With the mayoral race six months away, a serious challenger to Mayor Dwight C. Jones has yet to emerge. And the clock is ticking toward the June 12 deadline for candidates to file. Only Rick Tatnall, a longtime activist and political newcomer, has declared his intention to run. So the prospect of a race as hard-charging as the last — a five-way battle to replace L. Douglas Wilder — seems increasingly unlikely.
Isn't it time to demand more? Eight years after switching to an elected mayor form of government, Richmond has yet to produce a true visionary. Which got us thinking: What if we could build the perfect mayor? What would he or she look like? What if there were a big button to push that would give Richmond a mayor that would move the city forward and enact significant change to strike at our most vexing problems: poverty, underperforming schools, racial inequality, public transportation and the lack of job opportunities for low-income residents.
Perhaps Richmond is too fickle, too politically genteel to produce a true change agent. And we've been burned trying. Remember Wilder? The former governor created a wave of anticipation when he launched his campaign in 2004 to become Richmond's first elected mayor in 50 years. He was supposed to be the savior, to finally give voice to the city's big problems, to produce a vision and bring us together. Then he took office. His massive ego was too much for City Hall. He picked fights to pick fights. Aside from hiring a top-notch police chief, he did almost nothing of substance.
Mayor Jones took office in 2009 promising to clean up the mess and rebuild the bridges burned by Wilder. He has yet to officially announce whether he'll seek re-election, but it's all but assured that he will.
Are we in good hands with Jones? That depends on your perspective. Altogether Jones has played it relatively safe during his three-plus years in office. But he's also been somewhat complacent. He came in preaching the virtues of social justice, reducing poverty, improving education and cleaning house so the city could begin to function reliably and efficiently.
This is important to the Jones doctrine: Richmond first must take care of itself before attacking the bigger social and economic ills, which require a regional approach. Bus service needs to expand deeper into the counties, for example, and more regional cooperation is needed in economic development. Who knows, maybe Jones really is serious about those issues. His poverty commission is stocked with formidable thinkers. He's demanding more of Richmond schools and pushing for change. And for once he's seriously talking about building on the city's greatest asset: the James River.
But what if we could do better? What if Richmond had the choice of electing a change agent to cut the crap and get right to the problems? Here's a modest proposal for what that platform could look like:
1. Expand the Bus Lines
The problem: We'll start with an easy one. It's mind-numbingly ridiculous that the Richmond area lacks a real, regional bus system. In a study released by the Brookings Institution last fall, Richmond's regional bus system ranked among the worst in the country when it came to connecting people with jobs. The study found that 74 percent of the jobs in metro Richmond were inaccessible by bus, and only 16 percent of the low-skilled jobs were accessible by bus.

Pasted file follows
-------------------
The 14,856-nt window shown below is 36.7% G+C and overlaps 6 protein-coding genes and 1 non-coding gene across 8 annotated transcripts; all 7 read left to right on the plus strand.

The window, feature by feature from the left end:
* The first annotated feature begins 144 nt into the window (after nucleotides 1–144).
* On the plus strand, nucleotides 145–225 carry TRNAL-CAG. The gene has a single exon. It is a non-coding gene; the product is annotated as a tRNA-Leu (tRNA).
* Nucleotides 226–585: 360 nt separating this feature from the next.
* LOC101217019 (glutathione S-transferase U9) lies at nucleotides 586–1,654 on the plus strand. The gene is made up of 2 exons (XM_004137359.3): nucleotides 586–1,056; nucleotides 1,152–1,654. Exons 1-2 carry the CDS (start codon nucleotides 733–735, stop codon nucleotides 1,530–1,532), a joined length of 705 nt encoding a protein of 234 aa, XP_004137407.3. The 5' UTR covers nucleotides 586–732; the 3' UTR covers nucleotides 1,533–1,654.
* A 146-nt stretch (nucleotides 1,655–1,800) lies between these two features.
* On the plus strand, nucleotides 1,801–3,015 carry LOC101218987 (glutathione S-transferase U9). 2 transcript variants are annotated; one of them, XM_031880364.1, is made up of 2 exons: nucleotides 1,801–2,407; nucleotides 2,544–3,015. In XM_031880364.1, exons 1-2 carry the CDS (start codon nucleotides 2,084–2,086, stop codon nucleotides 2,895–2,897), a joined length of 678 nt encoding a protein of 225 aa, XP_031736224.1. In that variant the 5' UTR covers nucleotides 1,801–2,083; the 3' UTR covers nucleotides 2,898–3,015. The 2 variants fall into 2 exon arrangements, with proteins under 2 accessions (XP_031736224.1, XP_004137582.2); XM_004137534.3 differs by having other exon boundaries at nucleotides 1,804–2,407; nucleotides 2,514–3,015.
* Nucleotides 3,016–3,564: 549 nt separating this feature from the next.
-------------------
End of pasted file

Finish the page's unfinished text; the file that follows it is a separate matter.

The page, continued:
The solution: Expand full-service buses. It's quite simply the quickest, cheapest and easiest way to address the city's lack of job opportunities for low-income residents. There's an abundance of entry-level retail jobs in the suburbs. It also combats rising gas prices and the lack of funding for new road construction — buses take cars off the road, which means less wear and tear.
How to sell: Richmond already has a well-run bus company — GRTC Transit System has a history of good management — and the business community long has supported extending the bus lines. There's no quick and easy way to break up Richmond's concentrated poverty, but connecting more inner-city residents with the region's job centers with better bus service is a good place to start.
2. Retail the City
The problem: Sure, the city needs a long-term plan and strategy, one that incorporates housing, transportation and job training that targets the lower-income communities. But there are a dozen or more short-term opportunities that the city has identified as part of its Comprehensive Economic Development Strategy, approved in October 2010. Some may take a little longer, such as bringing residential and retail development to the 25th Street and Nine Mile Road corridor in the East End, in a largely depressed area, and plans to improve the Jefferson Davis Highway corridor and other city gateways. Redeveloping low-income areas, in which developers are reluctant to invest, takes considerable time.
The solution: There are market-ready projects involving city property that could start today. Developers long have expressed interest in the former GRTC bus barn at Robinson and Cary streets. It's nearly 7 acres, nestled between Carytown, Byrd Park and the Fan, making it one of the biggest pieces of underdeveloped land in one of the city's most desirable housing districts. The city has dragged its feet for years on this project. Developers would line up to convert the property into mixed-income housing.
City Stadium is another market-ready site. Big-box retailers already have expressed interest in the 16-acre site, which is bounded by Interstate 195, the Downtown Expressway and Powhite Parkway. True, it's a political hot potato — some nearby residents have expressed concerns about turning the property over to retailers, and some worry about competition to Carytown — but it could be a major jobs and tax-revenue generator if developed properly.